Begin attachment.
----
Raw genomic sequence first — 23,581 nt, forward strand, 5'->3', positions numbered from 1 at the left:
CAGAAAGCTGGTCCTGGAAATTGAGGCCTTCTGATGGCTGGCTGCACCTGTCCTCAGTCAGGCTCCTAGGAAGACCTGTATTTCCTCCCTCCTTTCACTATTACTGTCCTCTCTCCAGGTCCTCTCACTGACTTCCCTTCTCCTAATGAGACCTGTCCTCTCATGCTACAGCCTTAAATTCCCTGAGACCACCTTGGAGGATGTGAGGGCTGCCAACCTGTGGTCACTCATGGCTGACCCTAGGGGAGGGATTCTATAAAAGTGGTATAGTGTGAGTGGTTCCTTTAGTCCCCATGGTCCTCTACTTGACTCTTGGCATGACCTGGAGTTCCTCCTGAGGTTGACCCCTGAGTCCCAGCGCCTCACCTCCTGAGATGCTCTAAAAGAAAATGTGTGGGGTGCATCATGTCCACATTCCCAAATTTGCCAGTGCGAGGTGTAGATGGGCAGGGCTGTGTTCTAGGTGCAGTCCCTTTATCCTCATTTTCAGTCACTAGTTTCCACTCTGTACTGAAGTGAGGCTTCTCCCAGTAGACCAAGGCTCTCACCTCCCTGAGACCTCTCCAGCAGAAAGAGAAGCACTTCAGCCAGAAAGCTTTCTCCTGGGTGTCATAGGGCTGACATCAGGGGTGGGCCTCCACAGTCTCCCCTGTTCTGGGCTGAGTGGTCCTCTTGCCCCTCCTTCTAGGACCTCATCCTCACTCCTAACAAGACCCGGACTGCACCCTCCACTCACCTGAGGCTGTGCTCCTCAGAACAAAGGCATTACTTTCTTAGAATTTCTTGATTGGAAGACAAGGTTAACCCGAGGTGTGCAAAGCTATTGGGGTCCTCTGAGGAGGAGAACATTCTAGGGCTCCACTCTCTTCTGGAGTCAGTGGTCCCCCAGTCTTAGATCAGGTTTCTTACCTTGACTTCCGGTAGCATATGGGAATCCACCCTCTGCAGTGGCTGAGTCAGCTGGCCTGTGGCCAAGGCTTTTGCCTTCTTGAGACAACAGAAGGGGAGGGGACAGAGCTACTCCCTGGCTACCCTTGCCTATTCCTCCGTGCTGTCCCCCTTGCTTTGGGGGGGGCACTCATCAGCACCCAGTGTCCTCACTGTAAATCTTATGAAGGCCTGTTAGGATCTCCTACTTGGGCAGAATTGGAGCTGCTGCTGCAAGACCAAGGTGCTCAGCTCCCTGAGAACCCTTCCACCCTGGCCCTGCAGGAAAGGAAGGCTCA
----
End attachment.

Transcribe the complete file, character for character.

Raw genomic sequence first — 23,581 nt, forward strand, 5'->3', positions numbered from 1 at the left:
CAGAAAGCTGGTCCTGGAAATTGAGGCCTTCTGATGGCTGGCTGCACCTGTCCTCAGTCAGGCTCCTAGGAAGACCTGTATTTCCTCCCTCCTTTCACTATTACTGTCCTCTCTCCAGGTCCTCTCACTGACTTCCCTTCTCCTAATGAGACCTGTCCTCTCATGCTACAGCCTTAAATTCCCTGAGACCACCTTGGAGGATGTGAGGGCTGCCAACCTGTGGTCACTCATGGCTGACCCTAGGGGAGGGATTCTATAAAAGTGGTATAGTGTGAGTGGTTCCTTTAGTCCCCATGGTCCTCTACTTGACTCTTGGCATGACCTGGAGTTCCTCCTGAGGTTGACCCCTGAGTCCCAGCGCCTCACCTCCTGAGATGCTCTAAAAGAAAATGTGTGGGGTGCATCATGTCCACATTCCCAAATTTGCCAGTGCGAGGTGTAGATGGGCAGGGCTGTGTTCTAGGTGCAGTCCCTTTATCCTCATTTTCAGTCACTAGTTTCCACTCTGTACTGAAGTGAGGCTTCTCCCAGTAGACCAAGGCTCTCACCTCCCTGAGACCTCTCCAGCAGAAAGAGAAGCACTTCAGCCAGAAAGCTTTCTCCTGGGTGTCATAGGGCTGACATCAGGGGTGGGCCTCCACAGTCTCCCCTGTTCTGGGCTGAGTGGTCCTCTTGCCCCTCCTTCTAGGACCTCATCCTCACTCCTAACAAGACCCGGACTGCACCCTCCACTCACCTGAGGCTGTGCTCCTCAGAACAAAGGCATTACTTTCTTAGAATTTCTTGATTGGAAGACAAGGTTAACCCGAGGTGTGCAAAGCTATTGGGGTCCTCTGAGGAGGAGAACATTCTAGGGCTCCACTCTCTTCTGGAGTCAGTGGTCCCCCAGTCTTAGATCAGGTTTCTTACCTTGACTTCCGGTAGCATATGGGAATCCACCCTCTGCAGTGGCTGAGTCAGCTGGCCTGTGGCCAAGGCTTTTGCCTTCTTGAGACAACAGAAGGGGAGGGGACAGAGCTACTCCCTGGCTACCCTTGCCTATTCCTCCGTGCTGTCCCCCTTGCTTTGGGGGGGGCACTCATCAGCACCCAGTGTCCTCACTGTAAATCTTATGAAGGCCTGTTAGGATCTCCTACTTGGGCAGAATTGGAGCTGCTGCTGCAAGACCAAGGTGCTCAGCTCCCTGAGAACCCTTCCACCCTGGCCCTGCAGGAAAGGAAGGCTCA